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The harrowing tale of a bomber pilot in World War II, Damn Lucky tells the story of John “Lucky” Luckadoo and his training and deployment with the 100th bomber force stationed in England. Told in an accessible narrative style, this chronicle of one man tells of all those willing to fight and dreaming to fly. I could have used more in-depth primary anecdotes and quotes, but it is well done and easy to get lost in. 

Thank you to St Martin’s Press and Netgalley for my free copy. These opinions are my own.
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I received a free electronic copy of Damn Lucky from Netgalley, Kevin Maurer, and St. Martin's Press.  Thank you all for sharing your hard work with me.  I have read the details of this historical event of my own volition, and this review reflects my honest opinion of this work.  Both my husband and I thoroughly absorbed this work.  I am pleased to recommend it to friends and family. 

In Damn Lucky, we ride in the cockpit and on other less commodious seats contained in the B-17 Flying Fortress bomber in the skies over Germany from the summer of 1943 through the end of WWII.  Damn Lucky is more like a diary of the pilot in that each section of the mission is broken down into what happened, what German pilots did, what Lucky did, and the repercussions of those actions.  

Kevin Maurer takes us there and tells it like it was.  I think I got a clearer picture of the individual sacrifices made by our military aviators from this novel than I did in all my previous readings covering this time frame.  This is an excellent book to add to your WWII knowledge base.  Maurer is an author I will want to follow.
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Are you looking for a really good true war story?  If you are, then you should definitely pick this on up!  John Luckadoo  was an Air Force pilot who flew missions over Nazi Germany to help destroy the war machine.  He flew 25 missions, way more than other pilots, and somehow survived.  This is his story, told from his firsthand accounts.  This is definitely a book to read if you are at all interested in a pilot's perspective.
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I received an advance reading copy (arc) of this book from in return for a fair review. When John Luckadoo (aka 'Lucky') was in his first year at the University of Chattanooga, the unthinkable happened--Japan bombed Pearl Harbor. Like most of the nation, he was left stunned by the events that unfolded. Suddenly, the United States was at war with both Japan and Germany and Lucky did what many young men did, he enlisted in the Army. He always dreamed of becoming a pilot and was accepted into flight training. It wasn't easy, but he made it and was sent to England, where he flew multiple missions in a B17 bomber. His goal was to complete 25 missions after which he was allowed to go home. It seemed impossible as most flyers were fortunate to make ten. They were either killed in a crash or taken prisoner. Lucky flew through machine-gun fire, antiaircraft flak, and fought subzero temperatures. Remember, these giant planes were not heated and the crew flew for hours in special suits that were plugged in to keep them warm. Author Kevin Maurer brought it all to life as he described the danger, as well as the deadly discomfort. It is hard to imagine what these men endured as they flew directly into enemy territory, knowing full well they may not come back. John Luckadoo faced enemy fire because that was his job. His main concern was to bring his crew back alive and in one piece. The greatest part of this book was knowing that Lucky is still with us at the tender age of 99 and he wrote the afterword with an important message we all need to hear. Thank you, sir, for your service and for sharing your important role in the Second World War. Your heroics should never be forgotten!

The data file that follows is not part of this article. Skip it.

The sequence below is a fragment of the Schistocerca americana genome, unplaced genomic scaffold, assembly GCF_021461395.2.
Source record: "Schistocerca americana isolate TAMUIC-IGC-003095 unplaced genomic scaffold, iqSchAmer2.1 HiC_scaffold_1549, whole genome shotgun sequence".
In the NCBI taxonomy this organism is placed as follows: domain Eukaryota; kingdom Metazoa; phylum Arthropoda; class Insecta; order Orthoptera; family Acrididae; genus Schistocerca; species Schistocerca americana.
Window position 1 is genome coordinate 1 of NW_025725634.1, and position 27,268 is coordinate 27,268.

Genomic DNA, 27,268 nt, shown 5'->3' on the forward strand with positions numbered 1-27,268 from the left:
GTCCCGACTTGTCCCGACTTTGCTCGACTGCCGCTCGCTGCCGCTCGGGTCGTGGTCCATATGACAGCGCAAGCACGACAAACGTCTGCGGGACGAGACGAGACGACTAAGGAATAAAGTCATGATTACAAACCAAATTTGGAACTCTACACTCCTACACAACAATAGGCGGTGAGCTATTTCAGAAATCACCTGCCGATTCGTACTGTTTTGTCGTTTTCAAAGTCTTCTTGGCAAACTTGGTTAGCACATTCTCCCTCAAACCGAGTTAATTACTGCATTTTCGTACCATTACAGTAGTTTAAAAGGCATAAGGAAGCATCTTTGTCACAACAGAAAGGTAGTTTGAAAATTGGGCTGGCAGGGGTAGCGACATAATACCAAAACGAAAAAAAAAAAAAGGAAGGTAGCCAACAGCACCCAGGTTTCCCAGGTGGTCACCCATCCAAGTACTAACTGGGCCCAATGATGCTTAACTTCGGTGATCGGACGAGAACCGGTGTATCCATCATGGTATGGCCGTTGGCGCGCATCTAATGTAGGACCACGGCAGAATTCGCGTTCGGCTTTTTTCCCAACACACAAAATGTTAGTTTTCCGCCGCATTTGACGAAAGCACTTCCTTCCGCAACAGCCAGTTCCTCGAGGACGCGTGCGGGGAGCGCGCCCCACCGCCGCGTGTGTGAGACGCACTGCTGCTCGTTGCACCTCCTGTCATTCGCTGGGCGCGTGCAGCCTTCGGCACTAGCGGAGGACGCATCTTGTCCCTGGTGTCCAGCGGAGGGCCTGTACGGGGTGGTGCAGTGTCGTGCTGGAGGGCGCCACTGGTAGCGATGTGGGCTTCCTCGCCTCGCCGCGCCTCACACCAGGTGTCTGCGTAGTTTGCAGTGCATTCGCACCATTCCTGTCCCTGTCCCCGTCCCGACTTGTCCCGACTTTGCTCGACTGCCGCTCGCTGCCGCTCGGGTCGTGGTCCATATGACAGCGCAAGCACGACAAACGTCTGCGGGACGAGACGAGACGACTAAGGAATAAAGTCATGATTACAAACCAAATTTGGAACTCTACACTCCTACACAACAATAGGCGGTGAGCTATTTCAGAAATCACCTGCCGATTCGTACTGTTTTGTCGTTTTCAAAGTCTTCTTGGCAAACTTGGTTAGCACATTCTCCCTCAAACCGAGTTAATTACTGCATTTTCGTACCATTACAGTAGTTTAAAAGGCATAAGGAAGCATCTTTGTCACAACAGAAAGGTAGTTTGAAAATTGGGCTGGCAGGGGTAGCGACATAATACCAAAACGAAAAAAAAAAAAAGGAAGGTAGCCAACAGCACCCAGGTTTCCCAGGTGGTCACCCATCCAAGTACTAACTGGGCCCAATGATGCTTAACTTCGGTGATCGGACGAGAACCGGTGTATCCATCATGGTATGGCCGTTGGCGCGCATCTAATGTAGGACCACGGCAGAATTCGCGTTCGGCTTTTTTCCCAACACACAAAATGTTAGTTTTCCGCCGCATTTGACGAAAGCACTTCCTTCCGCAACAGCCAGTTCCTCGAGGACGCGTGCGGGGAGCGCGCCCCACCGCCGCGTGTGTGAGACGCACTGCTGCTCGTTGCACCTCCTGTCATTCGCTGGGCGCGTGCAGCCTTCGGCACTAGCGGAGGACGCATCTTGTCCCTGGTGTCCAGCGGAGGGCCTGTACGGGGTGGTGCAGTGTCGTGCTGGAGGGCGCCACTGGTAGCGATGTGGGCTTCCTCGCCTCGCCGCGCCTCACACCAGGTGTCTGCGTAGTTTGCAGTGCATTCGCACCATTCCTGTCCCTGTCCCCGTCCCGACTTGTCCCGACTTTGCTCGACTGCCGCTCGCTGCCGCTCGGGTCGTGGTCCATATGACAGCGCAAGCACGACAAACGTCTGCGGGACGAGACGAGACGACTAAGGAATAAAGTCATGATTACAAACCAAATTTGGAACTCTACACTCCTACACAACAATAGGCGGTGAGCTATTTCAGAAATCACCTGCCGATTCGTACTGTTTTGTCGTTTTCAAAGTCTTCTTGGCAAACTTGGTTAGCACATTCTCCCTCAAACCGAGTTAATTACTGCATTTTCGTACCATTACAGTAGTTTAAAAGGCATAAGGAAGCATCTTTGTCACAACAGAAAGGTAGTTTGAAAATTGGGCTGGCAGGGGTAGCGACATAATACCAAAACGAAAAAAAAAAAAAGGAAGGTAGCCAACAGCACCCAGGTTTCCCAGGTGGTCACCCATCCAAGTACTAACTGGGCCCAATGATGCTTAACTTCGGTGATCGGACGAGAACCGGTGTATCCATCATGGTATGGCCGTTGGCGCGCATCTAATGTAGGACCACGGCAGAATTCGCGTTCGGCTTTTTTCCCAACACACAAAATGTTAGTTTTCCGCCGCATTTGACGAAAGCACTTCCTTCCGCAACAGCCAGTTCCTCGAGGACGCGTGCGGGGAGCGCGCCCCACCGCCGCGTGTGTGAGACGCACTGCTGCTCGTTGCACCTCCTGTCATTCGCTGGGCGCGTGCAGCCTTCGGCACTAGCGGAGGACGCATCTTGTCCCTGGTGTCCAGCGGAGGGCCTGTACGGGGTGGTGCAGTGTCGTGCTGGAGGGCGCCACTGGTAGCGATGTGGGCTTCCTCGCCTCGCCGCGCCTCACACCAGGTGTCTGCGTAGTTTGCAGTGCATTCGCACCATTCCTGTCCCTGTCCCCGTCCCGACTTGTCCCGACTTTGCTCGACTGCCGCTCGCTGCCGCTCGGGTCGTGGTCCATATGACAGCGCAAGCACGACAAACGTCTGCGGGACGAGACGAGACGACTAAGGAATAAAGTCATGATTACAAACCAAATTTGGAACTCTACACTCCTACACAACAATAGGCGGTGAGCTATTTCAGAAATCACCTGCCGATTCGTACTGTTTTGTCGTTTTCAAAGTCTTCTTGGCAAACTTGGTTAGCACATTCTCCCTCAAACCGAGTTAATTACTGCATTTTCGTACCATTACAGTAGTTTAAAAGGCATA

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A Mesmerizing War Story

John “Lucky” Luckadoo from Chattanooga Tennessee enlisted right after the Japanese bombed Pearl Harbor. Trained as a pilot for B17s, Lucky flew 25 missions and returned home. This was in a time when most pilots flying over Germany only survived eight to ten missions. Lucky deserved his name. 

The book details the life of Lucky and his friend Sully. Sully joined the Canadian Air Force also as a fighter pilot. Both were stationed in Britain and were able to spend time together, especially on memorable weekend In London in 1943. 

The missions flown by Lucky were particularly dangerous being during the day. The British crews flew night missions. The book vividly describes the flights over targets like Berlin with German fighter planes and ground fire all around. In addition to describing the flights. The author follows the men from training through the rigors of the flights including the icy cold inside the bombers that sometimes caused frostbite. The author also discussed the officers who trained the pilots and those who commanded the squadrons. Some were good people, but as in all situations, some were incompetent and difficult.